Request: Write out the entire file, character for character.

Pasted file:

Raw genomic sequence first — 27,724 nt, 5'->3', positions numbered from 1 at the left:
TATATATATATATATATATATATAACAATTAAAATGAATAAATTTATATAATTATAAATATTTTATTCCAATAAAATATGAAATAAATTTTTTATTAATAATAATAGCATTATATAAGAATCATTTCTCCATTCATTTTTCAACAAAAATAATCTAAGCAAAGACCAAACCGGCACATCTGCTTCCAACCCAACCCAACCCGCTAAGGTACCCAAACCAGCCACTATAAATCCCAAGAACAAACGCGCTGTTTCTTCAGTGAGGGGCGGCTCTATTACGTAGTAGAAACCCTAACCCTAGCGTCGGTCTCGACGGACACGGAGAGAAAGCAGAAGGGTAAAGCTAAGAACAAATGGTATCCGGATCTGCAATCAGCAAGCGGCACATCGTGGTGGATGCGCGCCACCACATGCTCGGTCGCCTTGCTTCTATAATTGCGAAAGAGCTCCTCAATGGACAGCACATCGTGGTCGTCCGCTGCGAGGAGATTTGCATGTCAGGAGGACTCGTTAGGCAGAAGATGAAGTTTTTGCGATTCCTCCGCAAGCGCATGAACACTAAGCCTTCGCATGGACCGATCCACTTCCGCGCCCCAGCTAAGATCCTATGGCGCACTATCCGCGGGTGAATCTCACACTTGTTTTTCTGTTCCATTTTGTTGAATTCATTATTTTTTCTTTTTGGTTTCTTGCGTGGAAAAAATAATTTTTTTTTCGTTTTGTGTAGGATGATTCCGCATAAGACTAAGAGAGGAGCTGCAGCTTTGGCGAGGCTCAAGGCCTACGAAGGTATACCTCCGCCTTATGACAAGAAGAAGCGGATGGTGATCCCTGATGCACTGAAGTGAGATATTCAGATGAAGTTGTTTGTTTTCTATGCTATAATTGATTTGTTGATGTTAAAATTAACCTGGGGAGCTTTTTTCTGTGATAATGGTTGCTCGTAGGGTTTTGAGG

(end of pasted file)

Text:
Raw genomic sequence first — 27,724 nt, 5'->3', positions numbered from 1 at the left:
TATATATATATATATATATATATAACAATTAAAATGAATAAATTTATATAATTATAAATATTTTATTCCAATAAAATATGAAATAAATTTTTTATTAATAATAATAGCATTATATAAGAATCATTTCTCCATTCATTTTTCAACAAAAATAATCTAAGCAAAGACCAAACCGGCACATCTGCTTCCAACCCAACCCAACCCGCTAAGGTACCCAAACCAGCCACTATAAATCCCAAGAACAAACGCGCTGTTTCTTCAGTGAGGGGCGGCTCTATTACGTAGTAGAAACCCTAACCCTAGCGTCGGTCTCGACGGACACGGAGAGAAAGCAGAAGGGTAAAGCTAAGAACAAATGGTATCCGGATCTGCAATCAGCAAGCGGCACATCGTGGTGGATGCGCGCCACCACATGCTCGGTCGCCTTGCTTCTATAATTGCGAAAGAGCTCCTCAATGGACAGCACATCGTGGTCGTCCGCTGCGAGGAGATTTGCATGTCAGGAGGACTCGTTAGGCAGAAGATGAAGTTTTTGCGATTCCTCCGCAAGCGCATGAACACTAAGCCTTCGCATGGACCGATCCACTTCCGCGCCCCAGCTAAGATCCTATGGCGCACTATCCGCGGGTGAATCTCACACTTGTTTTTCTGTTCCATTTTGTTGAATTCATTATTTTTTCTTTTTGGTTTCTTGCGTGGAAAAAATAATTTTTTTTTCGTTTTGTGTAGGATGATTCCGCATAAGACTAAGAGAGGAGCTGCAGCTTTGGCGAGGCTCAAGGCCTACGAAGGTATACCTCCGCCTTATGACAAGAAGAAGCGGATGGTGATCCCTGATGCACTGAAGTGAGATATTCAGATGAAGTTGTTTGTTTTCTATGCTATAATTGATTTGTTGATGTTAAAATTAACCTGGGGAGCTTTTTTCTGTGATAATGGTTGCTCGTAGGGTTTTGAGG